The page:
Format

Send to

Choose Destination
Molecules. 2015 Feb 5;20(2):2728-69. doi: 10.3390/molecules20022728.

The multifaceted role of curcumin in cancer prevention and treatment.

Author information

1
Department of Pharmacology, Yong Loo Lin School of Medicine, National University of Singapore, Singapore 117597, Singapore. phcsmk@nus.edu.sg.
2
Department of Pharmacology, Yong Loo Lin School of Medicine, National University of Singapore, Singapore 117597, Singapore. a0095676@nus.edu.sg.
3
Cancer Science Institute of Singapore, Centre for Translational Medicine, 14 Medical Drive, #11-01M, Singapore 117599, Singapore. a0095676@nus.edu.sg.
4
Cancer Science Institute of Singapore, Centre for Translational Medicine, 14 Medical Drive, #11-01M, Singapore 117599, Singapore. csikmm@nus.edu.sg.
5
School of Biomedical Sciences, CHIRI Biosciences Research Precinct, Curtin University, Western Australia 6009, Australia. frank.arfuso@uwa.edu.au.
6
Department of Botany and Microbiology, College of Science, King Saud University, Riyadh 11451, Saudi Arabia. dr.arunmicro@gmail.com.
7
Department of Botany and Microbiology, College of Science, King Saud University, Riyadh 11451, Saudi Arabia. mozayed@ksu.edu.sa.
8
Department of Botany and Microbiology, College of Science, King Saud University, Riyadh 11451, Saudi Arabia. sharbi@ksu.edu.sa.
9
Department of Pharmacology, Yong Loo Lin School of Medicine, National University of Singapore, Singapore 117597, Singapore. benny_tan@nuhs.edu.sg.
10
Department of Pharmacology, Yong Loo Lin School of Medicine, National University of Singapore, Singapore 117597, Singapore. csiapk@nus.edu.sg.
11
Cancer Science Institute of Singapore, Centre for Translational Medicine, 14 Medical Drive, #11-01M, Singapore 117599, Singapore. csiapk@nus.edu.sg.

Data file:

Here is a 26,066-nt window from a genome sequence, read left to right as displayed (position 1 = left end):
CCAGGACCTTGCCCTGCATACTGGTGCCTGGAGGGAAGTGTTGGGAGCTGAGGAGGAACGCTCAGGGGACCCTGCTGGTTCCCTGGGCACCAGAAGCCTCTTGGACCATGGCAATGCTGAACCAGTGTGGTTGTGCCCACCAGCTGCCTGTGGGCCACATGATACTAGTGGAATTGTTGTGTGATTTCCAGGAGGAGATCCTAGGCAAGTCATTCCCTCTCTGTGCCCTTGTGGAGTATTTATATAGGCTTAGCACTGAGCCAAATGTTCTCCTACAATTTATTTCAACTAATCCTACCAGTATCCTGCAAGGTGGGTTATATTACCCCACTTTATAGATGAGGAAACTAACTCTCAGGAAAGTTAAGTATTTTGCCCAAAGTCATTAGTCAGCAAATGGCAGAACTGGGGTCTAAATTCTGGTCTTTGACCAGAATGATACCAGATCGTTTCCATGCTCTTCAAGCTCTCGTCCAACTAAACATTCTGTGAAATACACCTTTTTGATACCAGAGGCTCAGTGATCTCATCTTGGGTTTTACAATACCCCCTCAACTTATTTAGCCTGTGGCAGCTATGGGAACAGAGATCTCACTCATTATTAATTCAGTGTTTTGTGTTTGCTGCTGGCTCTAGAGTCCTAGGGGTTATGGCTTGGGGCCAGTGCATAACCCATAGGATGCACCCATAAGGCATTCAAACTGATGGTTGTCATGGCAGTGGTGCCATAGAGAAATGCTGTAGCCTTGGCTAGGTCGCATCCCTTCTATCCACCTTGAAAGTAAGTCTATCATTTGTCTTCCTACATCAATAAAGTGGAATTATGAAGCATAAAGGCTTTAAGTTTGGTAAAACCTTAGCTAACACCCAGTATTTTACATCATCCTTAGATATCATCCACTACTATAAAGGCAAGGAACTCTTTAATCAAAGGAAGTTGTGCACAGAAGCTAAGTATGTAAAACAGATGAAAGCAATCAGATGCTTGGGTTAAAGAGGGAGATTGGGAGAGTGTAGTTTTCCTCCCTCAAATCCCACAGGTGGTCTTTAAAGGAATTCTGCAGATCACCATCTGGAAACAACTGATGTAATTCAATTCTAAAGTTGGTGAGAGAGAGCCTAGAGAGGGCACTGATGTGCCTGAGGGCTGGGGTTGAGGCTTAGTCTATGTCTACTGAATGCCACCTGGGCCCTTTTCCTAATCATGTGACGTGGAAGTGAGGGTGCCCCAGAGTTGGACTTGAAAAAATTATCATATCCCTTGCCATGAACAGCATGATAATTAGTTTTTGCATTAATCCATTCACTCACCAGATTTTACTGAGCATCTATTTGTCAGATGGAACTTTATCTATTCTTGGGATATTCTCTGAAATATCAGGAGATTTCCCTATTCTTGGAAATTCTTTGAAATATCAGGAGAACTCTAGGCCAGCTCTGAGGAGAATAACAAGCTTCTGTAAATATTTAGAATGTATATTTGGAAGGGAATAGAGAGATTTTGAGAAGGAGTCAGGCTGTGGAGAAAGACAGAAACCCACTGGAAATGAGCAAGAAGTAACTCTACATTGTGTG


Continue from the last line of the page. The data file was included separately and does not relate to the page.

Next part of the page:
12
School of Biomedical Sciences, CHIRI Biosciences Research Precinct, Curtin University, Western Australia 6009, Australia. csiapk@nus.edu.sg.
13
Department of Biological Sciences, University of North Texas, Denton, TX 76203, USA. csiapk@nus.edu.sg.
14
Department of Pharmacology, Yong Loo Lin School of Medicine, National University of Singapore, Singapore 117597, Singapore. phcgs@nus.edu.sg.
15
School of Biomedical Sciences, CHIRI Biosciences Research Precinct, Curtin University, Western Australia 6009, Australia. phcgs@nus.edu.sg.
16
Department of Botany and Microbiology, College of Science, King Saud University, Riyadh 11451, Saudi Arabia. phcgs@nus.edu.sg.

Abstract

Despite significant advances in treatment modalities over the last decade, neither the incidence of the disease nor the mortality due to cancer has altered in the last thirty years. Available anti-cancer drugs exhibit limited efficacy, associated with severe side effects, and are also expensive. Thus identification of pharmacological agents that do not have these disadvantages is required. Curcumin, a polyphenolic compound derived from turmeric (Curcumin longa), is one such agent that has been extensively studied over the last three to four decades for its potential anti-inflammatory and/or anti-cancer effects. Curcumin has been found to suppress initiation, progression, and metastasis of a variety of tumors. These anti-cancer effects are predominantly mediated through its negative regulation of various transcription factors, growth factors, inflammatory cytokines, protein kinases, and other oncogenic molecules. It also abrogates proliferation of cancer cells by arresting them at different phases of the cell cycle and/or by inducing their apoptosis. The current review focuses on the diverse molecular targets modulated by curcumin that contribute to its efficacy against various human cancers.

PMID:
25665066
DOI:
10.3390/molecules20022728
[Indexed for MEDLINE]
Free full text

Supplemental Content

Full text links

Icon for Multidisciplinary Digital Publishing Institute (MDPI)
Loading ...
Support Center